(All Album Reviews by jlneudorf)
Kurt Michaels is a veteran of the music scene having worked with a number of artists ranging from Badfinger to The Platters and a whole lot of other people in between. He has two previous solo albums to his credit; Inner Worlds (2003) and Outer Worlds (2007). His new album Soaring Back To Earth, released this summer, is a departure from past works. While moody soundscapes and ambient instrumentation highlighted his first two albums, both instrumental, Michaels has really gone for a different sound this time around.
On Soaring Back To Earth one of the biggest changes is the addition of vocals and I have to say Michaels does an admiral job. He does not have the most powerful voice but it is very well suited for this style of music; a rock/pop approach with progressive elements scattered throughout. Also of note are the excellent background harmonies provided by Michaels and Steve Vining, harkening back to the sounds of bands like The Beatles and Badfinger. While this is not a progressive rock album per se, there were enough proggy moments to keep me satisfied. What you get is one giant melodic ride spread over ten deeply personal tracks. It is a satisfying and rewarding listen and one can tell Michaels’ heart was in the right place when he wrote these songs.
Michaels also has a strong supporting cast including the aforementioned Steve Vining (bass, keyboards, backing vocals), Billy Sherwood (drums, bass), Michael Sherwood (keyboards), Tom Brislin (keyboards), Jim Gully (keyboards), Christ Andronis (bass) and Len Szymanski (percussion). Not too shabby a list indeed.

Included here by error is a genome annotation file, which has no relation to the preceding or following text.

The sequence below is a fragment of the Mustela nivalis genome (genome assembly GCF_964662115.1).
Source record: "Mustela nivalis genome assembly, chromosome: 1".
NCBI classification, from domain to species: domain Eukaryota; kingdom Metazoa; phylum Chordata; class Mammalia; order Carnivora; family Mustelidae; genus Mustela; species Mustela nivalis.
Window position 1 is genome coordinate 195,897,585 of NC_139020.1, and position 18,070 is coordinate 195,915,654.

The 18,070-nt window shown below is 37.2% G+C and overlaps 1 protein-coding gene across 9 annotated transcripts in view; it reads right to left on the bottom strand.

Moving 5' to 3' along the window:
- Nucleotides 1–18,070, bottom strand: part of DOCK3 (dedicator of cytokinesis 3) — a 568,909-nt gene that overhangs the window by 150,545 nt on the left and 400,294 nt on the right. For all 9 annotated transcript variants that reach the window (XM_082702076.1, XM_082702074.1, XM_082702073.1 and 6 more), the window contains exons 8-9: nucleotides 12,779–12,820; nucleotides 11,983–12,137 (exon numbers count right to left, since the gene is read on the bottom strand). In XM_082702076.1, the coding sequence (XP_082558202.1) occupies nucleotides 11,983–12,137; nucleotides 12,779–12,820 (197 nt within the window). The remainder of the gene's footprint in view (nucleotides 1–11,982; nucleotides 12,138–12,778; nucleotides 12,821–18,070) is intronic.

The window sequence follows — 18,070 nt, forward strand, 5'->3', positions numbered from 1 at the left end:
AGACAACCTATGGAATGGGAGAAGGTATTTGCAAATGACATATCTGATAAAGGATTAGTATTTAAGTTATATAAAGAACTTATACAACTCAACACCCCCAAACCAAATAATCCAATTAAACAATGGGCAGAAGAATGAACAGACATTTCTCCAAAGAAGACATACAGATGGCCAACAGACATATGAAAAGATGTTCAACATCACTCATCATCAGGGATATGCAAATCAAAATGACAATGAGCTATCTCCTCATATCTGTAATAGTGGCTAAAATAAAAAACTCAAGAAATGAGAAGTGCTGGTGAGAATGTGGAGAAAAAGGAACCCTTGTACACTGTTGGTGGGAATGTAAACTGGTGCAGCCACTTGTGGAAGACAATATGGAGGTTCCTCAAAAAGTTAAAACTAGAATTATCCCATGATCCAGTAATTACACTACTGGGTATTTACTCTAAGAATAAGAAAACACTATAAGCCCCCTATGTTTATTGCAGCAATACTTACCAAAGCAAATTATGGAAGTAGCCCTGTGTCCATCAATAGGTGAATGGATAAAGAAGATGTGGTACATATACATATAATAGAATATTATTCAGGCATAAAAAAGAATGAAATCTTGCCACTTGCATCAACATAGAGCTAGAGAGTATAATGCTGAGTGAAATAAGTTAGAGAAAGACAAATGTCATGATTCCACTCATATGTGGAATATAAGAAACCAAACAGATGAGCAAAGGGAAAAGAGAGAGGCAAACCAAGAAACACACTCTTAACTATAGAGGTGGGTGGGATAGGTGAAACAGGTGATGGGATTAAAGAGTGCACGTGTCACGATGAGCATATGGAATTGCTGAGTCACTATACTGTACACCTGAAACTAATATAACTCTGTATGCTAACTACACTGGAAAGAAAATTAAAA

The album begins with “Give Yourself Time”, a touching and emotional progressive pop tune with a dream-like quality and excellent background harmonies recalling The Beatles. In “Time To Let Go” Michaels sings “I woke up from a dream” and that is exactly how you feel when listening to this pensive slice of pop. Fear not progressive fans, there is some nice synth work from Brislin but mostly keys are used as a textural element accentuating the wistful sounds. One of my favourites is the Floyd-like “It’s Our Time” with its droning sounds and pretty acoustic guitar. More Floyd-like moments can be found in the heartfelt “Didn’t get To Say Goodbye”, a dreamy soundscape etched with fluttering percussion and Gilmour-like leads. The album ends with “The Epilogue: Hearts & Thoughts”, a pretty song with another outstanding melody.
Soaring Back To Earth is an emotional roller coaster ride. No science fiction themes here, just real life themes and music that come straight from the heart (the album is dedicated to Michaels’ brother who passed away in 2008).
Although this is not a full out progressive rock album, I think many prog fans will like this. Besides, the songs are strong and the melodies superb. What more can one ask for?